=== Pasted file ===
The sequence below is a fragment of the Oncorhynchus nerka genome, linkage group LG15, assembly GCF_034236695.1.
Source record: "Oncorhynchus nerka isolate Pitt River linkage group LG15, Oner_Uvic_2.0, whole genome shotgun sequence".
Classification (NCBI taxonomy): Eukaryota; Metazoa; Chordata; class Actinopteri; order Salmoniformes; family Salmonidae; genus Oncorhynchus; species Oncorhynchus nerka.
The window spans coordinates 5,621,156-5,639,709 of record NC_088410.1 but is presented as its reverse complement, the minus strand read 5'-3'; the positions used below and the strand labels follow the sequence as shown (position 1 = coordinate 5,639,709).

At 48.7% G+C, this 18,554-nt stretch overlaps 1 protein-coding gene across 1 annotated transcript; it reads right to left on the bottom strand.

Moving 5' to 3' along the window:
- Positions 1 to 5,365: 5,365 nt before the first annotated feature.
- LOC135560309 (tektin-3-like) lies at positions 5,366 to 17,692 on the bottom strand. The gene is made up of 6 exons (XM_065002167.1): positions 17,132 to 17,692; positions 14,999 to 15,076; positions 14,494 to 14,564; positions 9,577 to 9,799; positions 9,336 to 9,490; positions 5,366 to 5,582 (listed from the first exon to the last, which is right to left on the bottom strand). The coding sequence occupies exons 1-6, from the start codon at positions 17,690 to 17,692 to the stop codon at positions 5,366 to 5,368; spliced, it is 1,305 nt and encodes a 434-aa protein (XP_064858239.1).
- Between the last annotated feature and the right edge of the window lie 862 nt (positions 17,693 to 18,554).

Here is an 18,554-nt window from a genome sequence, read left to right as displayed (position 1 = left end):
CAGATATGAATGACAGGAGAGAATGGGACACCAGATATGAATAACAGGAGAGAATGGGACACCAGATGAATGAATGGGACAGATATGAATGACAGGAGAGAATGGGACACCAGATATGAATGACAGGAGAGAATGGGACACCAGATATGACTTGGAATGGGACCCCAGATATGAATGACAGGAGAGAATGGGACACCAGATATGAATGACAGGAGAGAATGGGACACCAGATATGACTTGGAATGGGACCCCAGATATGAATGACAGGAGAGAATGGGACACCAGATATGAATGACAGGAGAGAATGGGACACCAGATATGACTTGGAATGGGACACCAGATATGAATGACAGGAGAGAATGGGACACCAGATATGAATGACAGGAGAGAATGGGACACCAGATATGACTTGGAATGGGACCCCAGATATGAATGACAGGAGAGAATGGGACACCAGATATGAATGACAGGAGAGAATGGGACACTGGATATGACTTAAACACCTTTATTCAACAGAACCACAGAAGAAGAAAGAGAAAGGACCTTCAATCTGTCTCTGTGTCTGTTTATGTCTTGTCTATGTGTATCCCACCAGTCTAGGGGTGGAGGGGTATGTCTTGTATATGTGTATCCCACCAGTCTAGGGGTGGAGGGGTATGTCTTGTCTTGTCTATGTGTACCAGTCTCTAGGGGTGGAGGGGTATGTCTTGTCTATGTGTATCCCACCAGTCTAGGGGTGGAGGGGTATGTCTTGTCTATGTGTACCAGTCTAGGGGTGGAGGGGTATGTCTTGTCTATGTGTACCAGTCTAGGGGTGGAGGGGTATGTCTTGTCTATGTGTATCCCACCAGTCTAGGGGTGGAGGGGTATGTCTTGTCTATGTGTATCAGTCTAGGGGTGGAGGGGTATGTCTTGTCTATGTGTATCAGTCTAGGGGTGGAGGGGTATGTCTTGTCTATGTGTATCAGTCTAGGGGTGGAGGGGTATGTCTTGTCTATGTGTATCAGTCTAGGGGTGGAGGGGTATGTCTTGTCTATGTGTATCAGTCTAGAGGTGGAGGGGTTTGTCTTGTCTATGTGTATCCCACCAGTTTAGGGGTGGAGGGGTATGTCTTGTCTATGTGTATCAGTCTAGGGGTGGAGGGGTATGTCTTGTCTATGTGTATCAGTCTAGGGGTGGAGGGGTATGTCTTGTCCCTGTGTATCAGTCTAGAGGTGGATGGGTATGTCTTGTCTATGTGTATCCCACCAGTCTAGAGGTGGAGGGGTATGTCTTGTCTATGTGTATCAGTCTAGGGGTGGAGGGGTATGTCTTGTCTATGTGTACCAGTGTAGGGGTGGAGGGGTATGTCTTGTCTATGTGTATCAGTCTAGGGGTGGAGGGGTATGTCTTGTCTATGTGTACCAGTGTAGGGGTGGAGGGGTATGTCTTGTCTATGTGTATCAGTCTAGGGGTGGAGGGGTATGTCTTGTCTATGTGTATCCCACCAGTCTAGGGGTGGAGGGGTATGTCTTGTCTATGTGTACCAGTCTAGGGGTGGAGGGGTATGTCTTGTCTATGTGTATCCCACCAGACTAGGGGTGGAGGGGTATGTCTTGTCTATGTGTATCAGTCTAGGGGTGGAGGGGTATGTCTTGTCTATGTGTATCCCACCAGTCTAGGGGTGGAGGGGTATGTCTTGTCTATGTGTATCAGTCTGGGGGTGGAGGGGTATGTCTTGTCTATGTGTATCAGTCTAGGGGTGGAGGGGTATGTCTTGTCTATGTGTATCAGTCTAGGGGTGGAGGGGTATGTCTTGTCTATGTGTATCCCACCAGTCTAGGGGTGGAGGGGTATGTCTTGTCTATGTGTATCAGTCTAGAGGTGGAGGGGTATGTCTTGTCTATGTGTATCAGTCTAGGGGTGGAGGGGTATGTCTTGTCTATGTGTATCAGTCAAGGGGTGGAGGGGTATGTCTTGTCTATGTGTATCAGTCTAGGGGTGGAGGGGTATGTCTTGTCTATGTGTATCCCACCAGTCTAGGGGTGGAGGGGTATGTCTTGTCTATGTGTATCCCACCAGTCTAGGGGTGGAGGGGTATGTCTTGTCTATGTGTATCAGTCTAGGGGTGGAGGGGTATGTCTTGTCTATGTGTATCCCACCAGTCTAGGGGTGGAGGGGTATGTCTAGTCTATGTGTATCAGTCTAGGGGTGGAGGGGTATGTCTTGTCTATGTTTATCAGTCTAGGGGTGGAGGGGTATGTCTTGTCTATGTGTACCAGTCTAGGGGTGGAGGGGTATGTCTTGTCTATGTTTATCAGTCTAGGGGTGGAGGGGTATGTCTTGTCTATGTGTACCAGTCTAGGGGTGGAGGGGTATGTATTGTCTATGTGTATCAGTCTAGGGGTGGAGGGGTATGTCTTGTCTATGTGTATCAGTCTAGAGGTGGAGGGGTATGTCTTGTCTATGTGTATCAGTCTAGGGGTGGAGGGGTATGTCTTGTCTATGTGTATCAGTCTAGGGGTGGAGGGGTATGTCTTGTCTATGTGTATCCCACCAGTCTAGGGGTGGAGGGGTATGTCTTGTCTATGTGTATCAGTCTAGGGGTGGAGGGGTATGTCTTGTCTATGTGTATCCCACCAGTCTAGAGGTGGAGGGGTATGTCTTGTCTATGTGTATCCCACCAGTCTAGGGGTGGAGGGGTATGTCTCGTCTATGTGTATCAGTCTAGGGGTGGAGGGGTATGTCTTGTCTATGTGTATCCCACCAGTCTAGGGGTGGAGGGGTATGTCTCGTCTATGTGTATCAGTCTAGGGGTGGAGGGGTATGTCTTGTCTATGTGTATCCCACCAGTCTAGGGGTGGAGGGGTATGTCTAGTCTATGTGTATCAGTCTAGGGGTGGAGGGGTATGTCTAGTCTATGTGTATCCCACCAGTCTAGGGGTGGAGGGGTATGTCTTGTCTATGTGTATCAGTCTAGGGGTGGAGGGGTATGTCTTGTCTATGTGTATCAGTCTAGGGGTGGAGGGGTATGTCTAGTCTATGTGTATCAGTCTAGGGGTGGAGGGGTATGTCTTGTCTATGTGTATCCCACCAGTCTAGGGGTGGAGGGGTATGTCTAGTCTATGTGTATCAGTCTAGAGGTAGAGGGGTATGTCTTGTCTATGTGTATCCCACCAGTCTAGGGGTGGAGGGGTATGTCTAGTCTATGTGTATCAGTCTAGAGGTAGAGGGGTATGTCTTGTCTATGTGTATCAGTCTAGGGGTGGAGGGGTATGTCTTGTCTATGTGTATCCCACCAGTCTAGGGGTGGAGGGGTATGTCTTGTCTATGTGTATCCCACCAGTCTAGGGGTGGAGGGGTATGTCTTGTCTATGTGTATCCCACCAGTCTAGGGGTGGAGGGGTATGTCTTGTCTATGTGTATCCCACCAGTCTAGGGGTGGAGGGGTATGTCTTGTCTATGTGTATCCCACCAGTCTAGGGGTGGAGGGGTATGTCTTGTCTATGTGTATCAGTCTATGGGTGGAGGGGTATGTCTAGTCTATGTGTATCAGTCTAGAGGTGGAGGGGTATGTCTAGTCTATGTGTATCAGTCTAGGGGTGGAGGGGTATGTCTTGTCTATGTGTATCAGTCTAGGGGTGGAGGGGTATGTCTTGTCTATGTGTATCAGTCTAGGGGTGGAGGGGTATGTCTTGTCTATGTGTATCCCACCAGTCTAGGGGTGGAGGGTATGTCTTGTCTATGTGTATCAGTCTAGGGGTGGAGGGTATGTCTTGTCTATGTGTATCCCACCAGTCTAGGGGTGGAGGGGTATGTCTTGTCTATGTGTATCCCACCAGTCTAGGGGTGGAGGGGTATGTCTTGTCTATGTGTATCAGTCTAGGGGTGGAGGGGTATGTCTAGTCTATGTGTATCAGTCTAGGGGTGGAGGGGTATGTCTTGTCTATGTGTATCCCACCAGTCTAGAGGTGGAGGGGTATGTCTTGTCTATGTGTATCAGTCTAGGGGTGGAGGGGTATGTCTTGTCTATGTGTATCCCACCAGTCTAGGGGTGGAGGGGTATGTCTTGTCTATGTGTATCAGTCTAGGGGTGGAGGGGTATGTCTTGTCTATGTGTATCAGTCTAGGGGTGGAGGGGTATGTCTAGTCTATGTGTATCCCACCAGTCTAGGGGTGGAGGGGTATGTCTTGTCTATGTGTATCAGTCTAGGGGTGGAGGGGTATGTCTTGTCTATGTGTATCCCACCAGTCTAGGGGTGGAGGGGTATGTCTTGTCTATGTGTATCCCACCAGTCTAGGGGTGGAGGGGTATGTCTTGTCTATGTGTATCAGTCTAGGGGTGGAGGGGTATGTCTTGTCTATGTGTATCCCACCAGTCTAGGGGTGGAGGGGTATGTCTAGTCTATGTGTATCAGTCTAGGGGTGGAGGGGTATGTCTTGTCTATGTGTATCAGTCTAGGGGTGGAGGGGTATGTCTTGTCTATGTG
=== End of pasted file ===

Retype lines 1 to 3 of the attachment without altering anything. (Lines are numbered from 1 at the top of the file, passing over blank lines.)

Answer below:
The sequence below is a fragment of the Oncorhynchus nerka genome, linkage group LG15, assembly GCF_034236695.1.
Source record: "Oncorhynchus nerka isolate Pitt River linkage group LG15, Oner_Uvic_2.0, whole genome shotgun sequence".
Classification (NCBI taxonomy): Eukaryota; Metazoa; Chordata; class Actinopteri; order Salmoniformes; family Salmonidae; genus Oncorhynchus; species Oncorhynchus nerka.